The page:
Enterprise Productivity and Efficiency: When is Up Really Down?
Journal Of Comparative Economics, Vol. 24, No. 3, June 1997
Posted: 23 Oct 1997
A substantial body of literature has documented impressive total factor productivity (TFP) growth in China's state owned enterprises (SOEs) during the period of China's enterprise reform. Such growth rates have been used to support the view that China's reforms of SOEs have been highly successful. In this paper, we question the validity of using TFP growth rates as a "bottom line" measure of performance. In the spirit of a counter-example, we use a simple model to show that when firms are not profit maximizers for whatever reason, higher productivity may actually lead to greater allocative distortion, lower profits, and lower economic efficiency. On the basis of existing evidence, we argue that these conditions held for many Chinese state enterprises during the reform.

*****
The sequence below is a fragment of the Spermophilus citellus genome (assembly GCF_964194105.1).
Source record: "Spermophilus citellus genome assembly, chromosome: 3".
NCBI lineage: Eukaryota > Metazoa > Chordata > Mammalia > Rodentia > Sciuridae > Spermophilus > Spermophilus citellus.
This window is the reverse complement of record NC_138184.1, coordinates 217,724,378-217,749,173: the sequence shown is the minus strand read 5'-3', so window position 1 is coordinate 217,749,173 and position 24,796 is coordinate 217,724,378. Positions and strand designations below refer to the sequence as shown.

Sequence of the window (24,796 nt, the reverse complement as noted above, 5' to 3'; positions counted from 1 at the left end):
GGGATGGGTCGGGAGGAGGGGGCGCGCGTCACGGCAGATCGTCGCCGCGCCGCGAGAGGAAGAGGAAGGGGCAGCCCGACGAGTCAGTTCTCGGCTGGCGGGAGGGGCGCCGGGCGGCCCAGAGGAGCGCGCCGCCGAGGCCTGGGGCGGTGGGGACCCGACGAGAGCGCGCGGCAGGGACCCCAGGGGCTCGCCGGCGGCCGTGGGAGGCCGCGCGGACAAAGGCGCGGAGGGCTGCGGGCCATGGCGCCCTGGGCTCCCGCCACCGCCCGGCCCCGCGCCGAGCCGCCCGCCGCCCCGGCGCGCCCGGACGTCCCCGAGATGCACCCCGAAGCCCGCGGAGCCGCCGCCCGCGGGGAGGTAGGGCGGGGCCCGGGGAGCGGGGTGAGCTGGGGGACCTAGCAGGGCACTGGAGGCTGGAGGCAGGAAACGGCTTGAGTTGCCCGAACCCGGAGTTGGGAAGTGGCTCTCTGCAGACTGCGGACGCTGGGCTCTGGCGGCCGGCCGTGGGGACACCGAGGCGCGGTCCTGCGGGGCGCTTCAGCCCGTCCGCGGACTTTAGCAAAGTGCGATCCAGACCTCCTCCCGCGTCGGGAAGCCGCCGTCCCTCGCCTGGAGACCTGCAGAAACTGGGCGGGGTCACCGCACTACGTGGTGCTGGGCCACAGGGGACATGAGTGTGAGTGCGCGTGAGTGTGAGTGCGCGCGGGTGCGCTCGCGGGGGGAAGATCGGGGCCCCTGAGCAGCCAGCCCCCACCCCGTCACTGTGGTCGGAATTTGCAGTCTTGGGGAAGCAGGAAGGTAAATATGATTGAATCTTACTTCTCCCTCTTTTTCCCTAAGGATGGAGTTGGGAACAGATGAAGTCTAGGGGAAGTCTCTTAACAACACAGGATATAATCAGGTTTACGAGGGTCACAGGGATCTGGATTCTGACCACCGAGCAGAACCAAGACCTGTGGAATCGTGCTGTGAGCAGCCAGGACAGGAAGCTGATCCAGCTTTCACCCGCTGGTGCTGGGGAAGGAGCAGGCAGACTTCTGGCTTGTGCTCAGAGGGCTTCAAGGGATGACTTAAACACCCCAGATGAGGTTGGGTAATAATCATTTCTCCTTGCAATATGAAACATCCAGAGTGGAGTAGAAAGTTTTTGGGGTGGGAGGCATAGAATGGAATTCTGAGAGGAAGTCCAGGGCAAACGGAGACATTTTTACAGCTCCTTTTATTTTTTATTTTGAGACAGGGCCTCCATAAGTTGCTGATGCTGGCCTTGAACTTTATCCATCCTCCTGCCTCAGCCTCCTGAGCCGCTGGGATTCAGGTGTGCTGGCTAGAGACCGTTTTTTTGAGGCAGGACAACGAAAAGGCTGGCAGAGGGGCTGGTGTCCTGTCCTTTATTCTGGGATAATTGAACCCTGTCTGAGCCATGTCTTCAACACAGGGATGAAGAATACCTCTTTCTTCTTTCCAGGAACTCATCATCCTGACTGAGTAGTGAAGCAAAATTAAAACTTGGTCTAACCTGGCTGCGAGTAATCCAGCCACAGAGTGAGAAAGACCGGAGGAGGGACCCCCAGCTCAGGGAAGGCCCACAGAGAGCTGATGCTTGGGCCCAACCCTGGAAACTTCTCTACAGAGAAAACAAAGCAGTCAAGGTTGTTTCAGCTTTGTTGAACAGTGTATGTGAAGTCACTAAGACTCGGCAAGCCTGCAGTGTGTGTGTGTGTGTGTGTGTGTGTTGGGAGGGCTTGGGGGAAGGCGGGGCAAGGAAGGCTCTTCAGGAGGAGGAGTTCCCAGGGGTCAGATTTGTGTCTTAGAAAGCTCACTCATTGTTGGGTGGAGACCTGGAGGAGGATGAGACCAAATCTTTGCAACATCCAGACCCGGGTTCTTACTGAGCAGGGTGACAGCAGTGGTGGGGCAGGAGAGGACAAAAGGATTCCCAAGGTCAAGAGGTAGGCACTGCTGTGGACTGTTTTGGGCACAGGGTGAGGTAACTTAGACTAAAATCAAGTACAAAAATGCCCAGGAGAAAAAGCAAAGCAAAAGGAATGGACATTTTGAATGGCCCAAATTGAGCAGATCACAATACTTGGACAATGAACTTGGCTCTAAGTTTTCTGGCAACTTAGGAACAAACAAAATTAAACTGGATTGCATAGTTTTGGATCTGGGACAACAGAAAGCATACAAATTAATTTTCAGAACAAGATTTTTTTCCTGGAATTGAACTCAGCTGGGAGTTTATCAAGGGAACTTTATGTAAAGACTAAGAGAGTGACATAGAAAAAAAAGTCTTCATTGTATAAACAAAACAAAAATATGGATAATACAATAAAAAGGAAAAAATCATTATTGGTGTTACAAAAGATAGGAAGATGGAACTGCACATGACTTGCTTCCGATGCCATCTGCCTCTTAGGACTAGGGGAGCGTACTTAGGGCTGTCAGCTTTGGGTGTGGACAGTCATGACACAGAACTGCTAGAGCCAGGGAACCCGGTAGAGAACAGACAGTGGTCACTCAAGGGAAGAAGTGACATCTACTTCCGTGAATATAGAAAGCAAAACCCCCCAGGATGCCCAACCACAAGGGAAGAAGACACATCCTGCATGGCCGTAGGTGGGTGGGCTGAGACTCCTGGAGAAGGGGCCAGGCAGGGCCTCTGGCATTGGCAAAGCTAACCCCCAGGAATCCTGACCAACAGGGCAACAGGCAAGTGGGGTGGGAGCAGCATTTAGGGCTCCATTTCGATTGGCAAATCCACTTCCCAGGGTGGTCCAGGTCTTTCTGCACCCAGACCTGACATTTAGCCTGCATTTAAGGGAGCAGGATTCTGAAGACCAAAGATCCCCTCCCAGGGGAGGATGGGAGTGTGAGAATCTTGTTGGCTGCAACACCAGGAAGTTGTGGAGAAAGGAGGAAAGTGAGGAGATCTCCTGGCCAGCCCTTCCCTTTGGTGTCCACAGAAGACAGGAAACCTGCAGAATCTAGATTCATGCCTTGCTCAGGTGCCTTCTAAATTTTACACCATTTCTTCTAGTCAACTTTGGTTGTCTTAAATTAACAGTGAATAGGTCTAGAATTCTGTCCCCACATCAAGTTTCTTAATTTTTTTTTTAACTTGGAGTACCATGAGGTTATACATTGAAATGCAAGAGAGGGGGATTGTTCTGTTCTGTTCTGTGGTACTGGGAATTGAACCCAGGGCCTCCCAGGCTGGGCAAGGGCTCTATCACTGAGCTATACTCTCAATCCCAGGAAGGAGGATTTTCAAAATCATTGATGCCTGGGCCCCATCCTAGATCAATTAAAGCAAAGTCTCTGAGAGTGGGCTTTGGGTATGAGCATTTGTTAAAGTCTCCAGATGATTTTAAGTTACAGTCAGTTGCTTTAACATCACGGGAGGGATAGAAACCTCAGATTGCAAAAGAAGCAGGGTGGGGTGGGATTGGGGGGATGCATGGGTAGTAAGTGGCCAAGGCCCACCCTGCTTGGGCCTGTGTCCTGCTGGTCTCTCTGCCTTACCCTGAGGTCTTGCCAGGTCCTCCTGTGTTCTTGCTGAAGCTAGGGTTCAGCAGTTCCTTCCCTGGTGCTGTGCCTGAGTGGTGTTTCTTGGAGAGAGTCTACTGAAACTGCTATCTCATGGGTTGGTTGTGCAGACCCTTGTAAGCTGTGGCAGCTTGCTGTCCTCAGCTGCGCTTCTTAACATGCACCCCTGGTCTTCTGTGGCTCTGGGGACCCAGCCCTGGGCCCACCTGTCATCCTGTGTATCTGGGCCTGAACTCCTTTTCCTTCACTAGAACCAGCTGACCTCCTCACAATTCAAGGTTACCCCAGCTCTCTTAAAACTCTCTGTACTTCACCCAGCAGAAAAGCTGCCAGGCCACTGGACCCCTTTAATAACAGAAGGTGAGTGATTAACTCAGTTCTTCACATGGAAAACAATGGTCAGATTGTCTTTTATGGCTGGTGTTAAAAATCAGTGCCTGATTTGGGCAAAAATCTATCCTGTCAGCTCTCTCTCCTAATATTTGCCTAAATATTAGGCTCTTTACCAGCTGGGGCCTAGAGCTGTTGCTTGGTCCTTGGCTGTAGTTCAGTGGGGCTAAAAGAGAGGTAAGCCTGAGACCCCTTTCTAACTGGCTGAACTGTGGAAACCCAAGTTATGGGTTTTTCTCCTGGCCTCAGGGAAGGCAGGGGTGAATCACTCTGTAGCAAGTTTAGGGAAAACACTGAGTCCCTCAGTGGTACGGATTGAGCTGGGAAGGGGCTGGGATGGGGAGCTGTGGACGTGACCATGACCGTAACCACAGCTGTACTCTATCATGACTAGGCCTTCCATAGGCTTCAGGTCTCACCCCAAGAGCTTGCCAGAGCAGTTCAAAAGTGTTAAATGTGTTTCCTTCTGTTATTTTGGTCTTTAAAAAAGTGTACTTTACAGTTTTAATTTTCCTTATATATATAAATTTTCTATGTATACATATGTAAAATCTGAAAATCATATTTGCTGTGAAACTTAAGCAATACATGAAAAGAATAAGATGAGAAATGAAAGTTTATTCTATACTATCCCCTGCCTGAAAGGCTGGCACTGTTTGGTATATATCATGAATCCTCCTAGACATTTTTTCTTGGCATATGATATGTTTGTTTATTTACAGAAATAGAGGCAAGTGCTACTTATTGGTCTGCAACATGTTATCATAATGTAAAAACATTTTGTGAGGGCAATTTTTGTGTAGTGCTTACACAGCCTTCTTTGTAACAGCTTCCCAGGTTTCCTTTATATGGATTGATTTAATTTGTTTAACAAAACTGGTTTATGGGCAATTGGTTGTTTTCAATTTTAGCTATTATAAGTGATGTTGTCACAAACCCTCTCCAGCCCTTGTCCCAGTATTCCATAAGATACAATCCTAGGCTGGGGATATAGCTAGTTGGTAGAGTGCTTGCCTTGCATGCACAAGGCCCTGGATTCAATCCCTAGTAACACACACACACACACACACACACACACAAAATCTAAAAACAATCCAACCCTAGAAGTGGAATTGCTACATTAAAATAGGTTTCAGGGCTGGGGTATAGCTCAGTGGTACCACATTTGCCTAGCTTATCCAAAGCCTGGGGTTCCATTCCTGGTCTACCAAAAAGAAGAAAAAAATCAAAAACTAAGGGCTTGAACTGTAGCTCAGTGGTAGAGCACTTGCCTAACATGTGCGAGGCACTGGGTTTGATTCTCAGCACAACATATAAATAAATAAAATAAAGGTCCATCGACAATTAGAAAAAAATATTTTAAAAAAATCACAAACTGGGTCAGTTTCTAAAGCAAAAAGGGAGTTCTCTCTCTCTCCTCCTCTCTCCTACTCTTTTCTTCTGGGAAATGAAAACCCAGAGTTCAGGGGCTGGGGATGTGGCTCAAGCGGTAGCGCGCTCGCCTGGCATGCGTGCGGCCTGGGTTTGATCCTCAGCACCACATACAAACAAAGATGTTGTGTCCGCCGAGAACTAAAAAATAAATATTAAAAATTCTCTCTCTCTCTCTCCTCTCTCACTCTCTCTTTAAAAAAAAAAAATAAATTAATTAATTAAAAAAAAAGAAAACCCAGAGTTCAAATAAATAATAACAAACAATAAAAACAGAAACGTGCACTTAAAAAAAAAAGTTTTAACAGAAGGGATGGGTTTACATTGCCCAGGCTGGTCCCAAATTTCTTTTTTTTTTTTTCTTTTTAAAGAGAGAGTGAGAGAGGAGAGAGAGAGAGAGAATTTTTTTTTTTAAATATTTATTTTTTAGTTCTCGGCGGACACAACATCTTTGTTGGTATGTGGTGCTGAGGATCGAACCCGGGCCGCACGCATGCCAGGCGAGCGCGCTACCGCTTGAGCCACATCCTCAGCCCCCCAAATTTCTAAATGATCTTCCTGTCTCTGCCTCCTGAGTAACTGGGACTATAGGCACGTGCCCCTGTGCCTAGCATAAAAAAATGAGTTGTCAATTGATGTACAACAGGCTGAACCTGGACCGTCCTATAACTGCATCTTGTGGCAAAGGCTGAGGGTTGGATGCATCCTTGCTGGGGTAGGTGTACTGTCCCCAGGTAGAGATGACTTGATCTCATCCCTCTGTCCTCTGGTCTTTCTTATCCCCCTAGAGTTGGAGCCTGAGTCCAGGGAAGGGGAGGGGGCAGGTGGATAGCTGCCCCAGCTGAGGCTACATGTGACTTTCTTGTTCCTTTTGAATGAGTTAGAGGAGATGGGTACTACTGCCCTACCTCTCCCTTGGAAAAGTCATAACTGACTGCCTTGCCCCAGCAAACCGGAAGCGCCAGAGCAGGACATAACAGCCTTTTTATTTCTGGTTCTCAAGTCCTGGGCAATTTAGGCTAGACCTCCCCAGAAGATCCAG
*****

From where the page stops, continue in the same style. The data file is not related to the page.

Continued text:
JEL Classification: O11, O47, O53
Suggested Citation: Suggested Citation